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The Monk in the Garden
by Robin Marantz Henig

Reviewed by
Barbara J. Culliton

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Gregor Mendel is known worldwide for his studies of inheritance in ordinary garden peas. Laboring in a monastery garden in Brünn, Mendel bred and crossbred thousands of peas, carefully recording the characteristics of peas from generation to generation. History has immutably linked Mendel and his peas, but if he'd had his way, Brother Gregor would have been a mouse geneticist. In fact, his life in genetics began with mice.

Mendel bred mice in his two-room flat at the monastery, attempting to discern what would happen when wide-type mice mated with albinos. Would the baby mice have coats marked with traces of each parent or would one be dominant? Mendel never got a chance to find out because his bishop, who took offense at the idea of a priest having anything to do with sex, ordered him to stop. It was then that Mendel turned to peas, pleased that "the bishop did not understand that plants also have sex."

In The Monk in the Garden, Robin Marantz Henig recounts dozens of little known aspects of Mendel's life, carefully reconstructing his research in the context of the society in which he lived. Mendel "turned a few good insights into gold," according to Henig, whose new biography offers an intimate portrayal of Mendel's days in the garden, his efforts to publish his work, and his posthumous rise to scientific fame early in the 1900s when three independent researchers read his papers and grasped their significance.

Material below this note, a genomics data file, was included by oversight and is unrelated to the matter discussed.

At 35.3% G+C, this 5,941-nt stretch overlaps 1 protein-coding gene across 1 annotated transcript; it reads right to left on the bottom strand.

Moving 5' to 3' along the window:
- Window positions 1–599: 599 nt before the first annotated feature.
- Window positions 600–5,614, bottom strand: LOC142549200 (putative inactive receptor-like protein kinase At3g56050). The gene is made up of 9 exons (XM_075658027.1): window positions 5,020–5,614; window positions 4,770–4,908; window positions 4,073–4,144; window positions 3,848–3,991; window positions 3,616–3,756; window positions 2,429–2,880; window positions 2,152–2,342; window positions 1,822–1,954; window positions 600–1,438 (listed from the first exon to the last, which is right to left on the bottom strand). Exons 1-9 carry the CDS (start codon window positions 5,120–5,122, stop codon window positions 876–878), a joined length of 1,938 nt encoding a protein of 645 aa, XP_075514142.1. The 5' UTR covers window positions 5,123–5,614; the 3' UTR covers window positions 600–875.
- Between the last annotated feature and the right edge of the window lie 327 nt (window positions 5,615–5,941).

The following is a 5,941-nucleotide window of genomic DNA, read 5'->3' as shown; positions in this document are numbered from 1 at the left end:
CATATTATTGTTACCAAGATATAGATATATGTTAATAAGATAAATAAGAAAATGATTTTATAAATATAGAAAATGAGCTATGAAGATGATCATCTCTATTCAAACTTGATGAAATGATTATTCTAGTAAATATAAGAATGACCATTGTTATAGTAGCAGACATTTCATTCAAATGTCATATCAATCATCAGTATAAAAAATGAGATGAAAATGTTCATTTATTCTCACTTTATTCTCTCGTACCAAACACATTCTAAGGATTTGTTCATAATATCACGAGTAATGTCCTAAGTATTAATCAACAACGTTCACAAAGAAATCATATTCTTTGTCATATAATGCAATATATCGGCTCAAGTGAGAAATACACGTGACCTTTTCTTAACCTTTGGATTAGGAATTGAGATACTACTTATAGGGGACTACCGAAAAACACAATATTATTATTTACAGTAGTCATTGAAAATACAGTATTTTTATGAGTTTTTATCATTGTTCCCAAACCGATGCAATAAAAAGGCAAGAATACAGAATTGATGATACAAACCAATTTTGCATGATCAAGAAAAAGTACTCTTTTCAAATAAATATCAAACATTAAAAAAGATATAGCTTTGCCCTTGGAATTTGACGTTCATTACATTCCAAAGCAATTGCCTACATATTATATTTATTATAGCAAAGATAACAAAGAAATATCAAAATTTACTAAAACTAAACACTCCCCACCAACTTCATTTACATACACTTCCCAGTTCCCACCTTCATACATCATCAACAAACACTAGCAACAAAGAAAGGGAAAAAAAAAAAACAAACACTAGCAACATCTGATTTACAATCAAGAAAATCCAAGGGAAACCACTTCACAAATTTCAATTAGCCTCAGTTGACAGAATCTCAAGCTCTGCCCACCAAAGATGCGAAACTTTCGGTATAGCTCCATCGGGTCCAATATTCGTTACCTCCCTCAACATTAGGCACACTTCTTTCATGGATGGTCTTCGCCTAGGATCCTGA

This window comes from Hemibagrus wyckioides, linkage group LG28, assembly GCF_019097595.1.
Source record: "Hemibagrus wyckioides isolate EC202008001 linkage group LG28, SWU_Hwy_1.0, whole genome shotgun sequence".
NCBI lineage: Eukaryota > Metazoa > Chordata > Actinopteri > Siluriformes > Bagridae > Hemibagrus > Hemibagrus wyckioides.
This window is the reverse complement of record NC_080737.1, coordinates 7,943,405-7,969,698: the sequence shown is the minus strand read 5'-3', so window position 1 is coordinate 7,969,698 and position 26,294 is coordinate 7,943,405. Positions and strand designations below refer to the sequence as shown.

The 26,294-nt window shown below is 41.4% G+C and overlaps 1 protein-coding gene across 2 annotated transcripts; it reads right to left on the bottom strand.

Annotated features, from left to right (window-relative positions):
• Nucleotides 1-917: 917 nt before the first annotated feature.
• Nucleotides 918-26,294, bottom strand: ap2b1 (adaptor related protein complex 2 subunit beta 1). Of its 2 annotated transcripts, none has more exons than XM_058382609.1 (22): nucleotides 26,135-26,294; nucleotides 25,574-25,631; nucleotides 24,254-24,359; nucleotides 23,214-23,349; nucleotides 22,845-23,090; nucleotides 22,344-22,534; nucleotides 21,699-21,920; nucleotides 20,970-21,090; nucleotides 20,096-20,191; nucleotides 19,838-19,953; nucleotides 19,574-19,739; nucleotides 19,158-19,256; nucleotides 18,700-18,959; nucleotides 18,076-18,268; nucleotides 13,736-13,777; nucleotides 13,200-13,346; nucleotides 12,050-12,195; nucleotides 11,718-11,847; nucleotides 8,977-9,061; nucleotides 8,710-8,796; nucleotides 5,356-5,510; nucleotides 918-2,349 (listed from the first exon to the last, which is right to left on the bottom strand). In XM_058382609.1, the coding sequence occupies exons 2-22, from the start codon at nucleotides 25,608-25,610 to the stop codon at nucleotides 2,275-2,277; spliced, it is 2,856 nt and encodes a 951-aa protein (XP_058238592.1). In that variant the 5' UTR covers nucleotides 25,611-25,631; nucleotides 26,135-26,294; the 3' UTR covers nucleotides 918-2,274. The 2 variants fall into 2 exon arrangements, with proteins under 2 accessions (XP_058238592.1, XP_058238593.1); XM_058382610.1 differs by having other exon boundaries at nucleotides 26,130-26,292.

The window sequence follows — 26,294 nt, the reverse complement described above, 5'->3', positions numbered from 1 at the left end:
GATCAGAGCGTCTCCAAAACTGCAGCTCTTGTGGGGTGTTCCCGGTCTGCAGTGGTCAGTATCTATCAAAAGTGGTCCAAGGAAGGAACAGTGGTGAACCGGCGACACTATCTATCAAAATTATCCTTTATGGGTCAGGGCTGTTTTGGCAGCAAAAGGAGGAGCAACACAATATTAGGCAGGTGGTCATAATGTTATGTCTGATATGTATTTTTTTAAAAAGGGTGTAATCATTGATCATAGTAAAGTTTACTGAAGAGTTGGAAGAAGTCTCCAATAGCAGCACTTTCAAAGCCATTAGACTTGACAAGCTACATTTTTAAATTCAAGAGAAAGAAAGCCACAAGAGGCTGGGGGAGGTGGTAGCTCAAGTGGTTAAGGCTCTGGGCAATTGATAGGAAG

But despite his public reputation as the father of genetics, Mendel's credibility has repeatedly been called into question. The garden in which he allegedly planted hundreds of peas, year after year, is on the North side of the monastery where there is nowhere near enough sun to sustain the numbers of plants Mendel claimed to have studied. Furthermore, the garden is way too small. Was Mendel really a patient, prescient genius or merely a very clever fraud?

Robin Henig has the answer which can be found in the excerpt from The Monk in the Garden that follows.

— Barbara J. Culliton

To download a PDF version of this excerpt (Adobe Acrobat) click here.
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"Southern Exposure," from THE MONK IN THE GARDEN; The Lost and Found Genius of Gregor Mendel, the Father of Genetics. Copyright © 2000 by Robin Marantz Henig. Reprinted by permission of Houghton Mifflin Company. All Rights Reserved.

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